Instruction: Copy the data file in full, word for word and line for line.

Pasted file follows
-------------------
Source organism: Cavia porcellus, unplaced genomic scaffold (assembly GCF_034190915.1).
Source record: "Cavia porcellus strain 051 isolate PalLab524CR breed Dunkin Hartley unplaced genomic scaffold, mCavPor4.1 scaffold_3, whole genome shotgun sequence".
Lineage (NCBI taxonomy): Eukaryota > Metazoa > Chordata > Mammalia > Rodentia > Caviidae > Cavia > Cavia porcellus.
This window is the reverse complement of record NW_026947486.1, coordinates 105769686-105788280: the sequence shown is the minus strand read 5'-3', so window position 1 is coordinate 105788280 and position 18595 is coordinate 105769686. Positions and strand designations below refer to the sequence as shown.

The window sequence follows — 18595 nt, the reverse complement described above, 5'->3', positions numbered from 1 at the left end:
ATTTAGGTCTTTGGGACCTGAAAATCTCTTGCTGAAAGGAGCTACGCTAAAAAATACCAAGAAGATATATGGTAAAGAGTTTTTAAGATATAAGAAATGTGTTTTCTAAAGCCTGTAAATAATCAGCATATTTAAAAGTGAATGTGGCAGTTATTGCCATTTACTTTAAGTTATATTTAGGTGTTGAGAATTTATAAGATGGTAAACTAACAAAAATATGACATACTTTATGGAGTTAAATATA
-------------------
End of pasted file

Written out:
Source organism: Cavia porcellus, unplaced genomic scaffold (assembly GCF_034190915.1).
Source record: "Cavia porcellus strain 051 isolate PalLab524CR breed Dunkin Hartley unplaced genomic scaffold, mCavPor4.1 scaffold_3, whole genome shotgun sequence".
Lineage (NCBI taxonomy): Eukaryota > Metazoa > Chordata > Mammalia > Rodentia > Caviidae > Cavia > Cavia porcellus.
This window is the reverse complement of record NW_026947486.1, coordinates 105769686-105788280: the sequence shown is the minus strand read 5'-3', so window position 1 is coordinate 105788280 and position 18595 is coordinate 105769686. Positions and strand designations below refer to the sequence as shown.

The window sequence follows — 18595 nt, the reverse complement described above, 5'->3', positions numbered from 1 at the left end:
ATTTAGGTCTTTGGGACCTGAAAATCTCTTGCTGAAAGGAGCTACGCTAAAAAATACCAAGAAGATATATGGTAAAGAGTTTTTAAGATATAAGAAATGTGTTTTCTAAAGCCTGTAAATAATCAGCATATTTAAAAGTGAATGTGGCAGTTATTGCCATTTACTTTAAGTTATATTTAGGTGTTGAGAATTTATAAGATGGTAAACTAACAAAAATATGACATACTTTATGGAGTTAAATATA